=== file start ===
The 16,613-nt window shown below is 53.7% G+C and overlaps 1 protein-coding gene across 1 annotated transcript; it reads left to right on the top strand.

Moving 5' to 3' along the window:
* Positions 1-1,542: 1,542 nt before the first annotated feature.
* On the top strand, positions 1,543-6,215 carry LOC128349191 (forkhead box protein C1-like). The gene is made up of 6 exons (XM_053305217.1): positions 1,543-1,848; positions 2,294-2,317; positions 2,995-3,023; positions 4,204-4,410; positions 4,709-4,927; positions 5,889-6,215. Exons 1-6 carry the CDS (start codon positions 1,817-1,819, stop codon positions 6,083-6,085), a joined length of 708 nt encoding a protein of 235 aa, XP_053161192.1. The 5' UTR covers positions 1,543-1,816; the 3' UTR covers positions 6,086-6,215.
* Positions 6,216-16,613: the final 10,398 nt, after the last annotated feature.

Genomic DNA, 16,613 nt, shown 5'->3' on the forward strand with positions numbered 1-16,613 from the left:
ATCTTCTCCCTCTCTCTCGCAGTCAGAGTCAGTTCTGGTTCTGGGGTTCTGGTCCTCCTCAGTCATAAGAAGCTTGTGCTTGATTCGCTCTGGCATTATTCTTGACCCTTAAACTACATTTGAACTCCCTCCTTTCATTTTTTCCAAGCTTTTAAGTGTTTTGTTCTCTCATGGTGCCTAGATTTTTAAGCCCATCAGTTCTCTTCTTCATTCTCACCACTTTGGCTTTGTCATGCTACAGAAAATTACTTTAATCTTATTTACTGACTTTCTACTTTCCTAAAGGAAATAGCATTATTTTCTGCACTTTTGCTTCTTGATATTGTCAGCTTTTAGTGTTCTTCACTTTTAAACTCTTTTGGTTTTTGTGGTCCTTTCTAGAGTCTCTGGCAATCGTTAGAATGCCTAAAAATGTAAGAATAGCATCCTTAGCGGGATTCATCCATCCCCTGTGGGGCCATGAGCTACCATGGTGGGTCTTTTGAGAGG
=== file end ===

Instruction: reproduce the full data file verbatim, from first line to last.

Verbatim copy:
The 16,613-nt window shown below is 53.7% G+C and overlaps 1 protein-coding gene across 1 annotated transcript; it reads left to right on the top strand.

Moving 5' to 3' along the window:
* Positions 1-1,542: 1,542 nt before the first annotated feature.
* On the top strand, positions 1,543-6,215 carry LOC128349191 (forkhead box protein C1-like). The gene is made up of 6 exons (XM_053305217.1): positions 1,543-1,848; positions 2,294-2,317; positions 2,995-3,023; positions 4,204-4,410; positions 4,709-4,927; positions 5,889-6,215. Exons 1-6 carry the CDS (start codon positions 1,817-1,819, stop codon positions 6,083-6,085), a joined length of 708 nt encoding a protein of 235 aa, XP_053161192.1. The 5' UTR covers positions 1,543-1,816; the 3' UTR covers positions 6,086-6,215.
* Positions 6,216-16,613: the final 10,398 nt, after the last annotated feature.

Genomic DNA, 16,613 nt, shown 5'->3' on the forward strand with positions numbered 1-16,613 from the left:
ATCTTCTCCCTCTCTCTCGCAGTCAGAGTCAGTTCTGGTTCTGGGGTTCTGGTCCTCCTCAGTCATAAGAAGCTTGTGCTTGATTCGCTCTGGCATTATTCTTGACCCTTAAACTACATTTGAACTCCCTCCTTTCATTTTTTCCAAGCTTTTAAGTGTTTTGTTCTCTCATGGTGCCTAGATTTTTAAGCCCATCAGTTCTCTTCTTCATTCTCACCACTTTGGCTTTGTCATGCTACAGAAAATTACTTTAATCTTATTTACTGACTTTCTACTTTCCTAAAGGAAATAGCATTATTTTCTGCACTTTTGCTTCTTGATATTGTCAGCTTTTAGTGTTCTTCACTTTTAAACTCTTTTGGTTTTTGTGGTCCTTTCTAGAGTCTCTGGCAATCGTTAGAATGCCTAAAAATGTAAGAATAGCATCCTTAGCGGGATTCATCCATCCCCTGTGGGGCCATGAGCTACCATGGTGGGTCTTTTGAGAGG